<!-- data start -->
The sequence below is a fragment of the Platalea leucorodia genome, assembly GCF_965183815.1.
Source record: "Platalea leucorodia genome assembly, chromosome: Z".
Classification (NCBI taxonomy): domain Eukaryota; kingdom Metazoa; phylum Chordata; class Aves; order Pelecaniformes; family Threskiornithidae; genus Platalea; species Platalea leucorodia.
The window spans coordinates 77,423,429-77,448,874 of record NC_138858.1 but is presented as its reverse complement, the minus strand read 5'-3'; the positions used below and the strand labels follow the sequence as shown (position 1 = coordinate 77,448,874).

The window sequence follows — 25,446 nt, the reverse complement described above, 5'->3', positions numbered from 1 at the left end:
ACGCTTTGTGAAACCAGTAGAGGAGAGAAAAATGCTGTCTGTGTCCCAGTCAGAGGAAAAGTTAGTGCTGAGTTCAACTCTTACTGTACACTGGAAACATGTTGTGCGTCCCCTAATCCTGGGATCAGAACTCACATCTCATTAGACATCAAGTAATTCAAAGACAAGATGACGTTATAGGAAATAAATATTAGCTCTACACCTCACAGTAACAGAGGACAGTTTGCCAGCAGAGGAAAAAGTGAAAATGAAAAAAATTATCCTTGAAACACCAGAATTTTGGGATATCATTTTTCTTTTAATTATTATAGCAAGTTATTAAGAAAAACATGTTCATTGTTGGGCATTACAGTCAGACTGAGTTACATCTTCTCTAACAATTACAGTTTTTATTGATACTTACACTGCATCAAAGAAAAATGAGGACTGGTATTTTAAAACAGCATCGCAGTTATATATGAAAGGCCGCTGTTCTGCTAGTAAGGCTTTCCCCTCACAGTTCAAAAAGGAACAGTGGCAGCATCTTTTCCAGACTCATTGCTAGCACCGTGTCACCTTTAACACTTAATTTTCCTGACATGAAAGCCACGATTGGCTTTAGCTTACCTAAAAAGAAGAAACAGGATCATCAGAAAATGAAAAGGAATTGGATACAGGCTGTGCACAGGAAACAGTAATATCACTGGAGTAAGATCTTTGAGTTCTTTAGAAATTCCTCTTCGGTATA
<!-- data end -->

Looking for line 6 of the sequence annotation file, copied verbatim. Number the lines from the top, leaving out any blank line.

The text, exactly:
ACGCTTTGTGAAACCAGTAGAGGAGAGAAAAATGCTGTCTGTGTCCCAGTCAGAGGAAAAGTTAGTGCTGAGTTCAACTCTTACTGTACACTGGAAACATGTTGTGCGTCCCCTAATCCTGGGATCAGAACTCACATCTCATTAGACATCAAGTAATTCAAAGACAAGATGACGTTATAGGAAATAAATATTAGCTCTACACCTCACAGTAACAGAGGACAGTTTGCCAGCAGAGGAAAAAGTGAAAATGAAAAAAATTATCCTTGAAACACCAGAATTTTGGGATATCATTTTTCTTTTAATTATTATAGCAAGTTATTAAGAAAAACATGTTCATTGTTGGGCATTACAGTCAGACTGAGTTACATCTTCTCTAACAATTACAGTTTTTATTGATACTTACACTGCATCAAAGAAAAATGAGGACTGGTATTTTAAAACAGCATCGCAGTTATATATGAAAGGCCGCTGTTCTGCTAGTAAGGCTTTCCCCTCACAGTTCAAAAAGGAACAGTGGCAGCATCTTTTCCAGACTCATTGCTAGCACCGTGTCACCTTTAACACTTAATTTTCCTGACATGAAAGCCACGATTGGCTTTAGCTTACCTAAAAAGAAGAAACAGGATCATCAGAAAATGAAAAGGAATTGGATACAGGCTGTGCACAGGAAACAGTAATATCACTGGAGTAAGATCTTTGAGTTCTTTAGAAATTCCTCTTCGGTATA